Deep Carbon Observatory is very rich on atmosphere. So much so that "the dungeon" of the adventure only sets up a slight portion of the adventure. Combat definitely takes a back seat in this adventure, but this isn't to say that it is non-existent or that there is very little threat to the PCs. In fact there is quite a lot of threat to the PCs.
The book is laid out rather organically. As GM you are introduced to things in much the same way and pace as the players are. As a result it is a rather "fun" read that had me asking questions and wanting to keep reading to find the answers until the very end where a handy timeline of events serves to tie things together as a sort of "big reveal" The downside of this is that it is not a quick and easy pick up and run adventure. Even getting to see "the big picture" as a GM, nothing is outright told to you, you have to figure out a lot of the connections of things on your own. This is definitely an adventure where as GM you are going to have to be taking notes before, during, and after the adventure. After? I hear you ask. Yes, the adventure has some definite world affecting consequences. On the bright side, most of these effects really only occur if the players choose to not be actively engaged in the adventure. There are several really clever ideas here, but the big take away is that the adventure does not exist in a vacuum frozen in time awaiting the adventurers to awaken it. The adventure is very organic and could very well resolve itself without any player involvement.
Art is some nice pencil work that conveys a lot of character, the maps have no scale which I feel is a failing. The authors stress that it is very important to know how many days of food the players have, but provide very little guidance on how long it should take to traverse the various terrain.
From here on out spoilers. You've been warned.
The adventure is broken into five parts.
The first bit throws the adventurers into the action, and keeps them occupied meeting several colorful characters. This is a fun different way of introducing the area, and providing one of three hooks to continue on to the rest of the adventure. Although not overtly stated, probably the most important part of this is to introduce the fact that the area is flooded, and everyone is in bad shape.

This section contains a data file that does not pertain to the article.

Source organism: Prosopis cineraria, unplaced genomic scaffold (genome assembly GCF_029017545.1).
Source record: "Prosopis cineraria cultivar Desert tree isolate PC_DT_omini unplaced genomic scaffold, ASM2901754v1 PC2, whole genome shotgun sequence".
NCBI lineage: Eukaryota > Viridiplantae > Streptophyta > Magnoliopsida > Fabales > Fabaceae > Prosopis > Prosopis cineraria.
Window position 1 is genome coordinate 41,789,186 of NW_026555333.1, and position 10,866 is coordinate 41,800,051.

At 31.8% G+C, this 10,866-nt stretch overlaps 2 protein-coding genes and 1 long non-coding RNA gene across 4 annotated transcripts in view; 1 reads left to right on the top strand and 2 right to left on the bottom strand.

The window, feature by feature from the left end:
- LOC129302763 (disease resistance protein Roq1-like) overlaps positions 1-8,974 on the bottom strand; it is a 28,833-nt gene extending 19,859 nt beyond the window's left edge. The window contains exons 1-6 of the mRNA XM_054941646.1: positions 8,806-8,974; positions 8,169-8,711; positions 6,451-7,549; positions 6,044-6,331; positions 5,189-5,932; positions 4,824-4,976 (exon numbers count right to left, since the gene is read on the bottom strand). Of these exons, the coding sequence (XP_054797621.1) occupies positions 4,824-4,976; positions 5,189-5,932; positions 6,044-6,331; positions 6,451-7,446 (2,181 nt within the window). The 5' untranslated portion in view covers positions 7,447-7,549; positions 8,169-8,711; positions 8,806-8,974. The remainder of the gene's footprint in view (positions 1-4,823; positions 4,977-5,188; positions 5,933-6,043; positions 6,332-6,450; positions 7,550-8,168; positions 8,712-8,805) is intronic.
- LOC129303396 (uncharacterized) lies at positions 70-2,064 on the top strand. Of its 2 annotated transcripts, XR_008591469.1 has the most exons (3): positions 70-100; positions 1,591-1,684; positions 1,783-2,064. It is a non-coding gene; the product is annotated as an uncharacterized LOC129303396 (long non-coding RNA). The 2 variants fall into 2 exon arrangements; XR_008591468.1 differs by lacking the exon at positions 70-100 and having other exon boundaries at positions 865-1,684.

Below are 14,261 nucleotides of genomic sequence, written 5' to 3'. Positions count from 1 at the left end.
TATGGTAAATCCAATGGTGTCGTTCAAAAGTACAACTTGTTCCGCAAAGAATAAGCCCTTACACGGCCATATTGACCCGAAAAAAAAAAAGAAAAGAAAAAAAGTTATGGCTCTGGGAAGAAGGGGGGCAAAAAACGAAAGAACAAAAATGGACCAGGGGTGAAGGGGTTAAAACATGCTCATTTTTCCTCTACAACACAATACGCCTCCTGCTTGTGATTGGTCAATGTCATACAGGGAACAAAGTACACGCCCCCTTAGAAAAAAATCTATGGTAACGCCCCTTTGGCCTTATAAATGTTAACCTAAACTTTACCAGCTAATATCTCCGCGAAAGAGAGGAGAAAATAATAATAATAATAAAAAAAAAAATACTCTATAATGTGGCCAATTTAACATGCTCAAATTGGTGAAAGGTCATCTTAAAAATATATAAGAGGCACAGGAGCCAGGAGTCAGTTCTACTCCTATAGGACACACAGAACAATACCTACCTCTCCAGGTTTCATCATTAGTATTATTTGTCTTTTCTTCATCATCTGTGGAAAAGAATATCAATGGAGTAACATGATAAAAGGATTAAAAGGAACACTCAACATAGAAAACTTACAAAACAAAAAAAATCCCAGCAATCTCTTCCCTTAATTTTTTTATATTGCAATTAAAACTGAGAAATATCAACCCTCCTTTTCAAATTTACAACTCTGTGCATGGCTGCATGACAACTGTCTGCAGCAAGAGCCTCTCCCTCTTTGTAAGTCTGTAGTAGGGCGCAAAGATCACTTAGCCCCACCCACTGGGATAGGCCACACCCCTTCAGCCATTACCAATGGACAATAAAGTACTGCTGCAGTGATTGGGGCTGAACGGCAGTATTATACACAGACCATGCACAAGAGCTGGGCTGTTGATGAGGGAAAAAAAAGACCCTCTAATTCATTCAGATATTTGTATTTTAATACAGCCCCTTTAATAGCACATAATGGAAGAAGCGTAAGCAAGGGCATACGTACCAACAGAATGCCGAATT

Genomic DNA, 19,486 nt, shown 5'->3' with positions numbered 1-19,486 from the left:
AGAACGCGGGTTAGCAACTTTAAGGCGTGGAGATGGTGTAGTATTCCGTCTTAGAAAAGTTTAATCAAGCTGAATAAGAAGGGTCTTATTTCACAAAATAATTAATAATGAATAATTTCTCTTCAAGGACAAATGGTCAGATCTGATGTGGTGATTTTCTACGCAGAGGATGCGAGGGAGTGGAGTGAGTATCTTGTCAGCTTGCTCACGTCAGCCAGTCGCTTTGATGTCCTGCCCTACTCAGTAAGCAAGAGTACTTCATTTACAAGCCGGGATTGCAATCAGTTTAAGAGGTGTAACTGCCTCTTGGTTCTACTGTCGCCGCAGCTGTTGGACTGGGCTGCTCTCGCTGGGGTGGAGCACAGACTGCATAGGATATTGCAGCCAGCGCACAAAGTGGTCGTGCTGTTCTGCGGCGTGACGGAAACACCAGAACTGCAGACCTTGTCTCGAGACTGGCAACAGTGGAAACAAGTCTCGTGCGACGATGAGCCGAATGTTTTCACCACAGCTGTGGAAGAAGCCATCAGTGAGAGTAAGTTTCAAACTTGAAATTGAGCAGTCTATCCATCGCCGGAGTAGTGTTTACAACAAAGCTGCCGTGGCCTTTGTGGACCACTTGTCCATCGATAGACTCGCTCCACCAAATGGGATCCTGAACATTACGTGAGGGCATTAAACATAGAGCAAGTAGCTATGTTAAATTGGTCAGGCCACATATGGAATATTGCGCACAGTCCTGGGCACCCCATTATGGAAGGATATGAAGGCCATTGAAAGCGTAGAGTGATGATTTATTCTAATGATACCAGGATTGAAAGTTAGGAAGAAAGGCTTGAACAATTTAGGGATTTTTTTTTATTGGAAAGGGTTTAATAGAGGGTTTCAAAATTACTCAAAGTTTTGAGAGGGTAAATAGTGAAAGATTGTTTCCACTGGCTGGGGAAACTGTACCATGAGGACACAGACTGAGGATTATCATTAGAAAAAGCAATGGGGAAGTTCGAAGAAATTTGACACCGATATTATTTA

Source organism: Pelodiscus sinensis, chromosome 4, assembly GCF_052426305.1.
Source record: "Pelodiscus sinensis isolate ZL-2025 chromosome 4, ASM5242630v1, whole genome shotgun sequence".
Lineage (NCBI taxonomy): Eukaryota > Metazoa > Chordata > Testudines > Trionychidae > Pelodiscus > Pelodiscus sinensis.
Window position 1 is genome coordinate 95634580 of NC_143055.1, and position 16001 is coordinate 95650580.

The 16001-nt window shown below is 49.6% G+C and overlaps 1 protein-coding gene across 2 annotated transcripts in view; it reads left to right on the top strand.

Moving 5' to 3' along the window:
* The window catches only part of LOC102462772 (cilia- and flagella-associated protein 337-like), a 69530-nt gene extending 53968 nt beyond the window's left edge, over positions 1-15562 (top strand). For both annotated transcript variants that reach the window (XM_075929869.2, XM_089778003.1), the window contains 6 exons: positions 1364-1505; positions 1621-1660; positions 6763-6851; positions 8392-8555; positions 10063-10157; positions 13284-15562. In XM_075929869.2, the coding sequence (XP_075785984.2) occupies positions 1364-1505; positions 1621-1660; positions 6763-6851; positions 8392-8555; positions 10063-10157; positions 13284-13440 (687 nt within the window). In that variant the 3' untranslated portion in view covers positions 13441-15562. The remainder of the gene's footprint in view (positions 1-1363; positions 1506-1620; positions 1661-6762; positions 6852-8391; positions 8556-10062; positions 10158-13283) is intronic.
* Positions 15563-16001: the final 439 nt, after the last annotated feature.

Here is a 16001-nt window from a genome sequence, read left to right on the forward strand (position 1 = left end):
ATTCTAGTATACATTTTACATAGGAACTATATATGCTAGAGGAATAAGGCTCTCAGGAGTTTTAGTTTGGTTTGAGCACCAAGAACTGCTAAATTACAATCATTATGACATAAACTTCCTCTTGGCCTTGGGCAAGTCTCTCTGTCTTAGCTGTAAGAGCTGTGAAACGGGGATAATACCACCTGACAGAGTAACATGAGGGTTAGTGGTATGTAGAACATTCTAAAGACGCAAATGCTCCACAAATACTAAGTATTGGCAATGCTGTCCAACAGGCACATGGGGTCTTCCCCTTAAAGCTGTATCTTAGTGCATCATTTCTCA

The next parts involve the travel up river, then the dam, and the drained lake. All these environments are probably very alien to the players. The flood has radically changed the "normal" of the path up river. Things from the lake now traverse the area. Everything is flooded necessitating travel by boat or a very wet walk for a very long time. The dam takes the normal dungeon crawl idea and throws it on its side because almost everything has been upturned by the water- traps are already sprung and locked doors are opened. The drained lake again presents an alien atmosphere of an ecology turned on its head.
and then into the observatory.
I would hope that the PCs would take note of the fact that someone built a dam to keep this place inaccessible under water. Of course that won't keep them out.
Here is a great opportunity to explore the remains of the observatory and the dark elves that once occupied it.
Finally the adventure ends with a timeline of what happened in the past and what will happen if the PCs don't get involved. So really you could throw this adventure hook at them and have them completely ignore it and then have it come back to bite them in the rear years later in your campaign.
The timeline tracks the progress of another adventuring party interested in the observatory as well as a witch that is an encounter earlier. With the unfolding of these two parties without PC involvement is really becomes evident that the tracking of time is important in this adventure. The ration tracking is just as important as there isn't an easy way to re-stock these items and a party may end up quitting the adventure or starving to death if not prepared.
Not every answer is given in the adventure, some just don't get answered. What caused the dam to brake, and where did the dark elves go is kind of beyond the scope of the adventure, but may be something to address in your own running of the game.
[5 of 5 Stars!]